On February 5 Ukraine was admitted to the World Trade Organization. That achievement will facilitate Ukrainian Prime Minister Yulia Tymoshenko’s efforts to attract foreign investment. Kicking off that campaign on January 24 she held a two-hour meeting in Kyiv with 250 foreign investors. Then on January 28-29 Tymoshenko met with EU and NATO officials in Brussels.
While in Brussels Tymoshenko addressed the Foreign Affairs Committee of the European Parliament; both have strongly backed Ukraine’s EU membership aspirations since the Orange Revolution. In addition, Tymoshenko’s Fatherland Party became an associate member of the European Parliament’s center-right European People’s Party-European Democrats (EPP-ED) political group in January. President Viktor Yushchenko’s Our Ukraine, the other half of the orange parliamentary coalition, is already an associate member of the block.
In both Kyiv and Brussels Tymoshenko outlined her Tymoshenko Transparency Initiative (TTI) and other ways of improving the country’s struggle against corruption. She offered to cooperate with the EU on European energy security, principally through offering to cooperate on alternative energy supplies from Russia.
The Kyiv meeting featured presentations by government ministers followed by comments from the European Business Association (EBA), the European Bank for Reconstruction and Development, and Ernst and Young. The meeting grew out of the Tymoshenko Bloc’s September 10, 2007, “Contract with Investors,” which outlined the Bloc’s platform to encourage domestic and foreign direct investment.
The Contract with Investors outlined key areas for a future Tymoshenko government, which are being implemented using foreign and domestic advice. Policy reforms will improve the legal framework for foreign investors, implement fiscal and administrative policies that support foreign and domestic investment, create a comprehensive energy program, lead to additional transparent privatizations, and advance trade opportunities through the EU and WTO. Trade turnover between the EU and Ukraine totaled $39.3 billion in 2006.
Several outside studies were unveiled at the Kyiv meeting. Analysts from the Washington-based Rand Corporation’s International Security and Defense Policy Center presented a report, “Encouraging Trade and Foreign Direct Investment in Ukraine,” that was co-authored by the Kyiv-based Center for European and International Studies (CEIS). CEIS is headed by Hryhoriy Nemirya, deputy prime minister for European and international integration. Nemirya played a key role in Fatherland’s decision to join the EPP-ED instead of the Socialist International, and he also negotiated the last remaining obstacles that paved the way for Ukraine to join the WTO.
The EBA prepared a comprehensive “Barriers to Investment” survey that will be incorporated into the government programs and an “Action Plan” spreadsheet that provides a timetable.
Building on BYuT’s use of foreign advice, the government is set to create a Council of Foreign and Domestic Advisors that will work on improving Ukraine’s investment climate. The Council, part of the TTI, will consist of businessmen, policymakers, and experts. Ukraine had a similar council under former President Leonid Kuchma, but it rarely convened and had little influence.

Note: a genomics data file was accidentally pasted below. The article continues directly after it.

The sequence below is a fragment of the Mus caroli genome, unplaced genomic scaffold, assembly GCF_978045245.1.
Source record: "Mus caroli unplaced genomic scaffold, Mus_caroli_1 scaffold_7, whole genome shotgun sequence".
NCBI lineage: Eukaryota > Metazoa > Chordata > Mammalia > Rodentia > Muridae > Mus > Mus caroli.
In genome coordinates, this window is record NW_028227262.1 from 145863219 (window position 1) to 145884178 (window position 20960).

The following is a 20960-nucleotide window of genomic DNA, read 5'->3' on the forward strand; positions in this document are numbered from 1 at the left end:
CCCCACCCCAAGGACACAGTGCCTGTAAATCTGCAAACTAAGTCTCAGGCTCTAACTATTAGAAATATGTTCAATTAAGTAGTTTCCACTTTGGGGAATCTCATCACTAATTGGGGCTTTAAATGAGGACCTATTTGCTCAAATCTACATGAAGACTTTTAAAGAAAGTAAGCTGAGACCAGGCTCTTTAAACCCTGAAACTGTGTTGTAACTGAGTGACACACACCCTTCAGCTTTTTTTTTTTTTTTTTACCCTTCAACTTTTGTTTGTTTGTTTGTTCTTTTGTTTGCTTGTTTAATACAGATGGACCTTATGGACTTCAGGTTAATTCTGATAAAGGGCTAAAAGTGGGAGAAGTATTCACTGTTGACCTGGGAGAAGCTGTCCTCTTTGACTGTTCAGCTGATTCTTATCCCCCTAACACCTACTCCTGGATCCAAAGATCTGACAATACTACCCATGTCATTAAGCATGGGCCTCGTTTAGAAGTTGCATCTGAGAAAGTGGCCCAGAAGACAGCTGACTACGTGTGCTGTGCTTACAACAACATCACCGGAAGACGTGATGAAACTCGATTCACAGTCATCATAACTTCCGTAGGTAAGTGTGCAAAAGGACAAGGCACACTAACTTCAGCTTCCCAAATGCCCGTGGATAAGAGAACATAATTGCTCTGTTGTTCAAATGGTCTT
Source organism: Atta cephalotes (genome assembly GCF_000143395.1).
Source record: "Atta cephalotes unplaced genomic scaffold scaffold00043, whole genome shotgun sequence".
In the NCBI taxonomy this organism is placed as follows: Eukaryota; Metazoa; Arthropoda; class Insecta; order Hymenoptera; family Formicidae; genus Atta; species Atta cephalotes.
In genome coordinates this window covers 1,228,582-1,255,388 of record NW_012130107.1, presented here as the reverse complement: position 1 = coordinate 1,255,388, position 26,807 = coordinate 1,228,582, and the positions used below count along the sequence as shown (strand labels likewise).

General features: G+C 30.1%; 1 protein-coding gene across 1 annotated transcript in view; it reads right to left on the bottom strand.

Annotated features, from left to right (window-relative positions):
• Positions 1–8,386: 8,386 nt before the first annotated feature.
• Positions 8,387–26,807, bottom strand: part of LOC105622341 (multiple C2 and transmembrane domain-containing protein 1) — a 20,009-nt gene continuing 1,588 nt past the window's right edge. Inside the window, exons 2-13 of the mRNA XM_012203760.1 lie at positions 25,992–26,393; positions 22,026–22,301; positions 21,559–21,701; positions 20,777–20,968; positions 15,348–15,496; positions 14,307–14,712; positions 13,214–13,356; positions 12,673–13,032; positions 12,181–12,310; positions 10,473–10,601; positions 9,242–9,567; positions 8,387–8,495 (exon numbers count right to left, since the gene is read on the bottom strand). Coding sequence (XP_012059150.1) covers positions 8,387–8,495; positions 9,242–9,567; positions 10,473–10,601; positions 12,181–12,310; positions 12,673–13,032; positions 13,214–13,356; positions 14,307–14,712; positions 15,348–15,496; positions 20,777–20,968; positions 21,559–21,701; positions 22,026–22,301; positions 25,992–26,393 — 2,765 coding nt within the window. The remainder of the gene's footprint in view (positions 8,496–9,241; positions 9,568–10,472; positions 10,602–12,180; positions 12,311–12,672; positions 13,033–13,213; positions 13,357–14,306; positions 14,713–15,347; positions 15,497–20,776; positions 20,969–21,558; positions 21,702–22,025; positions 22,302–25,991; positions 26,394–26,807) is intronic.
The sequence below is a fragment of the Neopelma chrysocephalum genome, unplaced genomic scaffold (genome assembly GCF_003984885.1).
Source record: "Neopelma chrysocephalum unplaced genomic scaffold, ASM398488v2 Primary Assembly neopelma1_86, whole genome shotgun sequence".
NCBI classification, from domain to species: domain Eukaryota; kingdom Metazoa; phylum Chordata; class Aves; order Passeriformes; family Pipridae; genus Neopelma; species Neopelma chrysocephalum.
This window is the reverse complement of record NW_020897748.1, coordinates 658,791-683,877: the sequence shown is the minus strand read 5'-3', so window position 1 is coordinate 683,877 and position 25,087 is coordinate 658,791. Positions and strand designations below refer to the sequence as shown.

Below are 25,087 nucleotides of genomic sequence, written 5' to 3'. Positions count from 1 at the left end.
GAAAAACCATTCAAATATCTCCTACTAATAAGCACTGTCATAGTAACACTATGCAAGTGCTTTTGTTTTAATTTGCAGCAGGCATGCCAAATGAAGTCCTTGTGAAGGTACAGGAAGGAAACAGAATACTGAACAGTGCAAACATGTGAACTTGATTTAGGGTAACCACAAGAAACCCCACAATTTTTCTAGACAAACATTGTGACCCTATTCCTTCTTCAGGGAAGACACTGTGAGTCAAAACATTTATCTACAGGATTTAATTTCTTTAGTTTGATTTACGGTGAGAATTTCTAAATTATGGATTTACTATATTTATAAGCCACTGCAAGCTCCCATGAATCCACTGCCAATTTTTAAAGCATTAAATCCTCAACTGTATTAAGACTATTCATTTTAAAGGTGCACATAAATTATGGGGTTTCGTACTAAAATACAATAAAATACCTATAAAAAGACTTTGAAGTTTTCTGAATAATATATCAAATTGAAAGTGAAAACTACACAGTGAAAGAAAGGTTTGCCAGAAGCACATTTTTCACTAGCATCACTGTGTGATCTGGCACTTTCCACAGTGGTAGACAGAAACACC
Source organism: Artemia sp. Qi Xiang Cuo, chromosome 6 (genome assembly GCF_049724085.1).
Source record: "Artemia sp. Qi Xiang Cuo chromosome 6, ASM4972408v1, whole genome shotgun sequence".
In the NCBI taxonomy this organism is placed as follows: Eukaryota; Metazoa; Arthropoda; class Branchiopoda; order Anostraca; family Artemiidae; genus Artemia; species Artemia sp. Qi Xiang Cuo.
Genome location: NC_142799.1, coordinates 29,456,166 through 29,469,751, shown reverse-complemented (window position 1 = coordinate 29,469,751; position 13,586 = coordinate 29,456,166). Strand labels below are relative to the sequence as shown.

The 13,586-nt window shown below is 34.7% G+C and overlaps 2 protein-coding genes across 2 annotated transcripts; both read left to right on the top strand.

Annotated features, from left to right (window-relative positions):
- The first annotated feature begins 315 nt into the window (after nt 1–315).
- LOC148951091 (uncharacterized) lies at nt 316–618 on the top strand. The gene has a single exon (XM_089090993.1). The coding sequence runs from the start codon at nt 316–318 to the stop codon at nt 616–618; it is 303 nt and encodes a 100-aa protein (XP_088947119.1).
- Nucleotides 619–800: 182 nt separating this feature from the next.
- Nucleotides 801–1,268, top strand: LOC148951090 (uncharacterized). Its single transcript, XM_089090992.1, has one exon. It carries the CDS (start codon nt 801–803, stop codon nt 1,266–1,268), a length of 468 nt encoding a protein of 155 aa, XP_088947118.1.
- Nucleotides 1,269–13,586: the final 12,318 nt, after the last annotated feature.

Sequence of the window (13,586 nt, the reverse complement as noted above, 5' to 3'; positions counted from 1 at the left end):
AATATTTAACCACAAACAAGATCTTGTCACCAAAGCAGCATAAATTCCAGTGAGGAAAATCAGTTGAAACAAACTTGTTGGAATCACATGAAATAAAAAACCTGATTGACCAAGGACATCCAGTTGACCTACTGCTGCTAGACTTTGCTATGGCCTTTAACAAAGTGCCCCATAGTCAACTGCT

While Ukraine attracted little foreign investment under Kuchma, Tymoshenko made considerable strides while prime minister in 2005. That government organized Ukraine’s first transparent privatization, selling Kryvorizhstal to Dutch registered Mittal Steel for $4.8 billion. Kryvorizhstal had to be re-privatized because of the fraudulent nature of its undervalued sale for $800 million to Ukrainian oligarchs in July 2004.
The energy portion of the TTI was outlined in Tymoshenko’s May/June 2007 Foreign Affairs article “Containing Russia.” The article was the first in the journal’s 86-year history that received a rebuke from a Foreign Ministry (Russia’s) prior to its publication.
BYuT has been the only consistent political force in the Ukrainian parliament that has opposed the use of the non-transparent and corrupt intermediary, RosUkrEnergo, which transports Central Asian gas to Ukraine. In January 2006 BYuT and the Party of Regions voted no confidence in the government of Yuriy Yekhanurov over a gas deal signed earlier that month that included RosUkrEnergo.
The Tymoshenko government has advised Russia and the EU that it will seek to remove RosUkrEnergo in favor of a bilateral gas relationship with Russia. Gazprom chief (and Putin’s official successor) Dmitry Medvedev is not opposed to this step.
The Tymoshenko’s government’s initiatives have been cautiously welcomed by Anders Aslund, a senior fellow at the Peterson Institute for International Economics and perhaps the fiercest Western critic of the 2005 Tymoshenko government. Aslund commended the current Tymoshenko government for moving “quickly on three fronts” against corruption: halting the Yanukovych government’s fraudulent VAT refunds, moving to clean up customs operations, and seeking to remove RosUkrEnergo.
With these initiatives, the Tymoshenko government becomes Ukraine’s first government committed to undertaking the domestic reforms that would increase the country’s Euro-Atlantic membership prospects.
(Ibyut.com, kmu.gov.ua, byut.com.ua, Pravda.com.ua, rand.org, europarl.europa.eu, themoscowtimes.com)